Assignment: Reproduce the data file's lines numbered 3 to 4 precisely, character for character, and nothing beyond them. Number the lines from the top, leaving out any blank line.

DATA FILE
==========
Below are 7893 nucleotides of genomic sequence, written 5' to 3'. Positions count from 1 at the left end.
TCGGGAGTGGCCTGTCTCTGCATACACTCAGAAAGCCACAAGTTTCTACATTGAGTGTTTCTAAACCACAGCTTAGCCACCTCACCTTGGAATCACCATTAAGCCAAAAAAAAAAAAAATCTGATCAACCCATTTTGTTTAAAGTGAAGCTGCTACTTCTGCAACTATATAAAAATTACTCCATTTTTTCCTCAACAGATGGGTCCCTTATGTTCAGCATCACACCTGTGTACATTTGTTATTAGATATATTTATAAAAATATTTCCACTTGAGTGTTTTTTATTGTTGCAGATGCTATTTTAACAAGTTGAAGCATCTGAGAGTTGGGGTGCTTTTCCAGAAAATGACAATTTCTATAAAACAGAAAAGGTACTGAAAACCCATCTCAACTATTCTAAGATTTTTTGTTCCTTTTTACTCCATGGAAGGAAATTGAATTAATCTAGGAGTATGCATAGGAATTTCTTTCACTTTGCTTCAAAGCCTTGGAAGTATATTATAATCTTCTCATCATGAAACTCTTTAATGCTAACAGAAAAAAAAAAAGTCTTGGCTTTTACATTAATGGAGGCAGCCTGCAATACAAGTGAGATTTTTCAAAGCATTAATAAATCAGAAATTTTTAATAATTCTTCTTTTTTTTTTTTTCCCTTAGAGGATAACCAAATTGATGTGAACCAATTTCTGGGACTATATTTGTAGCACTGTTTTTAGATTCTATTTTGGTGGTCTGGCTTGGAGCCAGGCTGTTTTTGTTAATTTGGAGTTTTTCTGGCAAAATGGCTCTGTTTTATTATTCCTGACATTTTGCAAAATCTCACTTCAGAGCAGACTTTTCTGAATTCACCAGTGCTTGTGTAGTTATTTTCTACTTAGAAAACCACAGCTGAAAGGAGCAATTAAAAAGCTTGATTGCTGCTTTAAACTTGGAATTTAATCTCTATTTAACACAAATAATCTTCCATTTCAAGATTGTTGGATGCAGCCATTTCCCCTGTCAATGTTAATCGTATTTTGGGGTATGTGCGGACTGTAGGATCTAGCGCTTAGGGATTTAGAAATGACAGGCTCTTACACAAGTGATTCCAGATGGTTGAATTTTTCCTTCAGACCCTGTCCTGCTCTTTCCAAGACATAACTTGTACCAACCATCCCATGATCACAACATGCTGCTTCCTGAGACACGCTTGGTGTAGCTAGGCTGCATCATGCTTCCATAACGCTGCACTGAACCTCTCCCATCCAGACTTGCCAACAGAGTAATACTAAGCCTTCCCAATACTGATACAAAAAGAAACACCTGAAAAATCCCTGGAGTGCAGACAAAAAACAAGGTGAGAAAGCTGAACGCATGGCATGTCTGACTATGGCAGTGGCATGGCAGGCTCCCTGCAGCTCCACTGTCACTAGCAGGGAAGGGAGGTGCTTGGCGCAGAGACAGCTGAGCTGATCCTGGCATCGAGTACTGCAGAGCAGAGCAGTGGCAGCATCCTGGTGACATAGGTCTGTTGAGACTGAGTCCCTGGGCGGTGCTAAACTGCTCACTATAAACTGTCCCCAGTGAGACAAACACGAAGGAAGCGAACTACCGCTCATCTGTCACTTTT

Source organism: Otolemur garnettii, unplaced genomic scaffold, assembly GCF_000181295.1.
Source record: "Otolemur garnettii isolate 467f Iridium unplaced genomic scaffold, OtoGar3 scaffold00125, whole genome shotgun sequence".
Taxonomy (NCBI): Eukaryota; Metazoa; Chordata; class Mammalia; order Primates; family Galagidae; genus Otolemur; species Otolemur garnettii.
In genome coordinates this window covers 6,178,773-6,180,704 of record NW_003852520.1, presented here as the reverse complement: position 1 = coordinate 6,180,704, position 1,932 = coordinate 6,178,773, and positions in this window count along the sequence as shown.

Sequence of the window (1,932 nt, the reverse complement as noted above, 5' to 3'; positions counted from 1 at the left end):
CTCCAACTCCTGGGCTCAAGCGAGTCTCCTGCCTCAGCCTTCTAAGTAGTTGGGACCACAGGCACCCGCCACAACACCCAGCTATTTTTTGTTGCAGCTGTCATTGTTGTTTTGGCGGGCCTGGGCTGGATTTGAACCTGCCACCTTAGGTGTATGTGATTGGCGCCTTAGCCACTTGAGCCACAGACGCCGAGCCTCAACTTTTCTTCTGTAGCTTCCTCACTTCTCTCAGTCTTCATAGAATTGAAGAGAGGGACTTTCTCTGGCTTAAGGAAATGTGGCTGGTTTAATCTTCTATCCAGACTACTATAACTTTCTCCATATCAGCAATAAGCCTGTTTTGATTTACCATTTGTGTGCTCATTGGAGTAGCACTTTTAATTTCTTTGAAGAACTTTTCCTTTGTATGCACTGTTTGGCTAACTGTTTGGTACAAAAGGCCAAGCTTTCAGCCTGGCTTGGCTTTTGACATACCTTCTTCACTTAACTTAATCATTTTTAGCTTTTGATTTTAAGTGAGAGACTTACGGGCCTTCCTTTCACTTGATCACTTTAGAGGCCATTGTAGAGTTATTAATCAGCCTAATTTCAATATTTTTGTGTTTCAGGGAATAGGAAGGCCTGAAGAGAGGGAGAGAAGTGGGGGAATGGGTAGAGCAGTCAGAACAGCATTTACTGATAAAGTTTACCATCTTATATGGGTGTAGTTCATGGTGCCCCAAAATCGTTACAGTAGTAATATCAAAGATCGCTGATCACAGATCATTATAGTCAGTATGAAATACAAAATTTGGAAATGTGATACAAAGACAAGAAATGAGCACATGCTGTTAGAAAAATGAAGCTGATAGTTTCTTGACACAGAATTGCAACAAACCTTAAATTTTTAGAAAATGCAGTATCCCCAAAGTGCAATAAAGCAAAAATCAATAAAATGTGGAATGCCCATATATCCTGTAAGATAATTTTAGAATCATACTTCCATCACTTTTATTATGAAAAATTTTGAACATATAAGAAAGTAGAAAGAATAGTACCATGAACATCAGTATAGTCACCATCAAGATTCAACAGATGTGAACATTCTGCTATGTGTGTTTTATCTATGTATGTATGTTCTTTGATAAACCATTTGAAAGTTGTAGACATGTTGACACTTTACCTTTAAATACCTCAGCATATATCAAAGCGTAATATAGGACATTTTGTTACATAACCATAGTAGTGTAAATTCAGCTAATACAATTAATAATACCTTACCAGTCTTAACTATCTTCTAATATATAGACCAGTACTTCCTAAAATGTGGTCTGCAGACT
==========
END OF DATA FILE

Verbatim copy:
Source organism: Otolemur garnettii, unplaced genomic scaffold, assembly GCF_000181295.1.
Source record: "Otolemur garnettii isolate 467f Iridium unplaced genomic scaffold, OtoGar3 scaffold00125, whole genome shotgun sequence".